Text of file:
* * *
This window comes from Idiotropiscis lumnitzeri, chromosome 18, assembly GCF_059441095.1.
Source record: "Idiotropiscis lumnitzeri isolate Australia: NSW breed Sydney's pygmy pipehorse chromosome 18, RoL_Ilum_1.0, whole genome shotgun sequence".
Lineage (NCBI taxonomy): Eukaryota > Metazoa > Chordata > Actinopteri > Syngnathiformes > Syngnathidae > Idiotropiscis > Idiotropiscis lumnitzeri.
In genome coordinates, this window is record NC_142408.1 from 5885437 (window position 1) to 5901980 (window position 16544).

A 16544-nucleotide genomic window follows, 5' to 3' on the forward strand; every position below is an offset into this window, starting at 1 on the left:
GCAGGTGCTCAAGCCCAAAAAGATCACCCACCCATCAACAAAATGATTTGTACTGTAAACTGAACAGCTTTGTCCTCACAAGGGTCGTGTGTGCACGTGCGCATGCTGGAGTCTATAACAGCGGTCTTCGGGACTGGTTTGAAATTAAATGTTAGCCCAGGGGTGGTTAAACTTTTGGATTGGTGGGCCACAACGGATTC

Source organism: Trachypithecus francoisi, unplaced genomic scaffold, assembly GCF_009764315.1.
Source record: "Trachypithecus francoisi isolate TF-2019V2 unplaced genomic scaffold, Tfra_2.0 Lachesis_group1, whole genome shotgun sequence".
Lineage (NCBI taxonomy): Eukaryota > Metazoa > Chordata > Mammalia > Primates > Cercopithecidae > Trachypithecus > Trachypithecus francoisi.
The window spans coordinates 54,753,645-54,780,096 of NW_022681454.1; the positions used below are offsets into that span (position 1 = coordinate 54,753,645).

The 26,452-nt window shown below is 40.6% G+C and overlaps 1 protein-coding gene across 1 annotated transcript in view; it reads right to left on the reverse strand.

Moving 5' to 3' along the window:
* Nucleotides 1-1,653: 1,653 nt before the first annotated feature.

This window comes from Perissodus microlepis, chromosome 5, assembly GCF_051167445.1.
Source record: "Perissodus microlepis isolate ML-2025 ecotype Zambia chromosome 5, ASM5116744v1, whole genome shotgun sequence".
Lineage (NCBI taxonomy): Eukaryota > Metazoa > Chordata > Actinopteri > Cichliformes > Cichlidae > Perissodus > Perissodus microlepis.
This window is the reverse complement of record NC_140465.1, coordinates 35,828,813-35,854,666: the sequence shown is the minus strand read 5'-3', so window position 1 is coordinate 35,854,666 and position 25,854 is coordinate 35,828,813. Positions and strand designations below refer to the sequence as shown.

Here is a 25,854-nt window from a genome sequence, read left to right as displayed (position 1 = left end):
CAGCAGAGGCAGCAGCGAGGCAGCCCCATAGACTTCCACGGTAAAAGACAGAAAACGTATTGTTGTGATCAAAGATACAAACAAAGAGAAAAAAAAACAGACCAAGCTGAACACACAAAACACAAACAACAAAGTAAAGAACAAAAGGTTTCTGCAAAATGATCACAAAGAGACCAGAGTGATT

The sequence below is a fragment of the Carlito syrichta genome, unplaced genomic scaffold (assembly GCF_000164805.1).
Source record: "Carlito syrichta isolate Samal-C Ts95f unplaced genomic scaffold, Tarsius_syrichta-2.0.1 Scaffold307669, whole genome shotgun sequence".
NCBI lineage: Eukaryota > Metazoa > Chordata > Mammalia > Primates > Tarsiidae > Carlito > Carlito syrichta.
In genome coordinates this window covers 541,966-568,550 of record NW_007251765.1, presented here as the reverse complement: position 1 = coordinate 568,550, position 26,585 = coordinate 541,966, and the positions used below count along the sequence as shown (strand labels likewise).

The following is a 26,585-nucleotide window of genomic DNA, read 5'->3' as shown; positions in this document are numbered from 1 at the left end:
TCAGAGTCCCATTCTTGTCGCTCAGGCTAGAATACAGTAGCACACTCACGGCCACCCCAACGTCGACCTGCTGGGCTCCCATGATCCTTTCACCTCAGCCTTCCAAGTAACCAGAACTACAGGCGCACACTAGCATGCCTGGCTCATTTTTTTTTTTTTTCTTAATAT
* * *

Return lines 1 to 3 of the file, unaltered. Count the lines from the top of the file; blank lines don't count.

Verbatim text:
This window comes from Idiotropiscis lumnitzeri, chromosome 18, assembly GCF_059441095.1.
Source record: "Idiotropiscis lumnitzeri isolate Australia: NSW breed Sydney's pygmy pipehorse chromosome 18, RoL_Ilum_1.0, whole genome shotgun sequence".
Lineage (NCBI taxonomy): Eukaryota > Metazoa > Chordata > Actinopteri > Syngnathiformes > Syngnathidae > Idiotropiscis > Idiotropiscis lumnitzeri.